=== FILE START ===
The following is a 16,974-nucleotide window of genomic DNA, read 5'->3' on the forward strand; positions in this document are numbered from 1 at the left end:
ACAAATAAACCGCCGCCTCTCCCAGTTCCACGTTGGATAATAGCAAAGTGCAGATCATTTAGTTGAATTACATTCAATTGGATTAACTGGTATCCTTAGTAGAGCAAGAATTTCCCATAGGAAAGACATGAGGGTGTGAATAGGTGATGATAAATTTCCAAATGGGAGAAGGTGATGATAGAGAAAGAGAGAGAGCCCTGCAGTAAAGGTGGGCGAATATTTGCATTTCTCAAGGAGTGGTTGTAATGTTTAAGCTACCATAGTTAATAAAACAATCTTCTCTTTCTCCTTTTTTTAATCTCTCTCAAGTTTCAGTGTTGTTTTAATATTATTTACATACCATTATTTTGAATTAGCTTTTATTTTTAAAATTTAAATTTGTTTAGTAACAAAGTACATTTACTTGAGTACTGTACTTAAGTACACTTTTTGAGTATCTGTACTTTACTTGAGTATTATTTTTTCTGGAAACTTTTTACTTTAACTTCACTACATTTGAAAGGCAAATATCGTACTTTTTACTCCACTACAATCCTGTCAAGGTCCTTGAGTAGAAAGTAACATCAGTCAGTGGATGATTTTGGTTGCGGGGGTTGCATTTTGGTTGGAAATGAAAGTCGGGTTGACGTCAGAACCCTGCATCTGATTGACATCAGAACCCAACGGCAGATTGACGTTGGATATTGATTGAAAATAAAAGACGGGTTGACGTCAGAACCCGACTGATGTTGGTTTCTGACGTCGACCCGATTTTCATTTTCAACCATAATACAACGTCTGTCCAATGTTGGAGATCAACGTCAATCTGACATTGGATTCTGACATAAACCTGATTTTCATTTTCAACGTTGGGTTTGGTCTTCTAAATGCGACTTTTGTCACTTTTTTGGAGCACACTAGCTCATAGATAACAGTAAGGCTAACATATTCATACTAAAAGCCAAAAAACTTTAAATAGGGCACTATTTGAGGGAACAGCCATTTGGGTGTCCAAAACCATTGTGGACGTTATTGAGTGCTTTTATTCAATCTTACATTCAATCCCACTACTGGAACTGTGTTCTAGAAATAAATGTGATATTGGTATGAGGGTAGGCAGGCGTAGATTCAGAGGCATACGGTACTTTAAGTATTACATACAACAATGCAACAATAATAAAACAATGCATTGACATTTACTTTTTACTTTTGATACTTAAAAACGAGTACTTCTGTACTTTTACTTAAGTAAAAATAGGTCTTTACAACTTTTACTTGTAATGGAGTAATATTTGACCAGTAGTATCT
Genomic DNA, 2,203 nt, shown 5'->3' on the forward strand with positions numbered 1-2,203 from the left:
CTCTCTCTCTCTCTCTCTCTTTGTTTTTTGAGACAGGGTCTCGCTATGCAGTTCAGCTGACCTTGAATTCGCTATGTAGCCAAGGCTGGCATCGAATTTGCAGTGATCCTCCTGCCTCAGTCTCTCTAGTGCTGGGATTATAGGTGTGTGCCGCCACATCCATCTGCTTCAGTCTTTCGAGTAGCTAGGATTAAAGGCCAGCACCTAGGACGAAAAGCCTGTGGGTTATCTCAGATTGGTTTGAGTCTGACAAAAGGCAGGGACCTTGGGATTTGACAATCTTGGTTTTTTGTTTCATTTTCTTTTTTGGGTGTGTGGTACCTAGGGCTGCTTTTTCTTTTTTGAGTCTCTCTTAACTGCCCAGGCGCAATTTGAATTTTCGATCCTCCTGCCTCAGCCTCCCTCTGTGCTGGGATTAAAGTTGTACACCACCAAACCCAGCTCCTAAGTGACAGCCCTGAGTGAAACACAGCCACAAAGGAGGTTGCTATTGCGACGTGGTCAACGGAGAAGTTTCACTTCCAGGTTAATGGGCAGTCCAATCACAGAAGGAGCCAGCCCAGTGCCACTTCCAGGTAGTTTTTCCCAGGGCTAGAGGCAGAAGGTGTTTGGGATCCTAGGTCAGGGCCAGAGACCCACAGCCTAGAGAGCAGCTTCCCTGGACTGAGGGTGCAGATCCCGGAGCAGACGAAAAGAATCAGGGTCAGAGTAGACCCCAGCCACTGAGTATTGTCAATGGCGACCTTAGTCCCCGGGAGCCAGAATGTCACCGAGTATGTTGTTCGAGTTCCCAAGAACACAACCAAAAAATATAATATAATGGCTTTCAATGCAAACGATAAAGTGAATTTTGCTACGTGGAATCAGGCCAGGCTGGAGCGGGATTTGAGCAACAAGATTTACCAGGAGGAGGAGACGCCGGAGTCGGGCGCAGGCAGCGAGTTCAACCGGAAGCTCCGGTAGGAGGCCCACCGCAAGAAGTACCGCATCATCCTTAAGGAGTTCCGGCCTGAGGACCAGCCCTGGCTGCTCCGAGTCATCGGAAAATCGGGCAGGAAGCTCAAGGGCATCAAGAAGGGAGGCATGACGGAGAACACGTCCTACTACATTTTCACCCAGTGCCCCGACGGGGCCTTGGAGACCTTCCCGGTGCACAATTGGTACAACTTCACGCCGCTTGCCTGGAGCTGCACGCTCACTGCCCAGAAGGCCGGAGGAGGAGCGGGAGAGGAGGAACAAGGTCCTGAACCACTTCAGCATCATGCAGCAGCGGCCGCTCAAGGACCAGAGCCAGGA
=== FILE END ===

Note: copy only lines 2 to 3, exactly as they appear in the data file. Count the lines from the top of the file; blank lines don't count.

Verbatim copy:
ACAAATAAACCGCCGCCTCTCCCAGTTCCACGTTGGATAATAGCAAAGTGCAGATCATTTAGTTGAATTACATTCAATTGGATTAACTGGTATCCTTAGTAGAGCAAGAATTTCCCATAGGAAAGACATGAGGGTGTGAATAGGTGATGATAAATTTCCAAATGGGAGAAGGTGATGATAGAGAAAGAGAGAGAGCCCTGCAGTAAAGGTGGGCGAATATTTGCATTTCTCAAGGAGTGGTTGTAATGTTTAAGCTACCATAGTTAATAAAACAATCTTCTCTTTCTCCTTTTTTTAATCTCTCTCAAGTTTCAGTGTTGTTTTAATATTATTTACATACCATTATTTTGAATTAGCTTTTATTTTTAAAATTTAAATTTGTTTAGTAACAAAGTACATTTACTTGAGTACTGTACTTAAGTACACTTTTTGAGTATCTGTACTTTACTTGAGTATTATTTTTTCTGGAAACTTTTTACTTTAACTTCACTACATTTGAAAGGCAAATATCGTACTTTTTACTCCACTACAATCCTGTCAAGGTCCTTGAGTAGAAAGTAACATCAGTCAGTGGATGATTTTGGTTGCGGGGGTTGCATTTTGGTTGGAAATGAAAGTCGGGTTGACGTCAGAACCCTGCATCTGATTGACATCAGAACCCAACGGCAGATTGACGTTGGATATTGATTGAAAATAAAAGACGGGTTGACGTCAGAACCCGACTGATGTTGGTTTCTGACGTCGACCCGATTTTCATTTTCAACCATAATACAACGTCTGTCCAATGTTGGAGATCAACGTCAATCTGACATTGGATTCTGACATAAACCTGATTTTCATTTTCAACGTTGGGTTTGGTCTTCTAAATGCGACTTTTGTCACTTTTTTGGAGCACACTAGCTCATAGATAACAGTAAGGCTAACATATTCATACTAAAAGCCAAAAAACTTTAAATAGGGCACTATTTGAGGGAACAGCCATTTGGGTGTCCAAAACCATTGTGGACGTTATTGAGTGCTTTTATTCAATCTTACATTCAATCCCACTACTGGAACTGTGTTCTAGAAATAAATGTGATATTGGTATGAGGGTAGGCAGGCGTAGATTCAGAGGCATACGGTACTTTAAGTATTACATACAACAATGCAACAATAATAAAACAATGCATTGACATTTACTTTTTACTTTTGATACTTAAAAACGAGTACTTCTGTACTTTTACTTAAGTAAAAATAGGTCTTTACAACTTTTACTTGTAATGGAGTAATATTTGACCAGTAGTATCT
Genomic DNA, 2,203 nt, shown 5'->3' on the forward strand with positions numbered 1-2,203 from the left: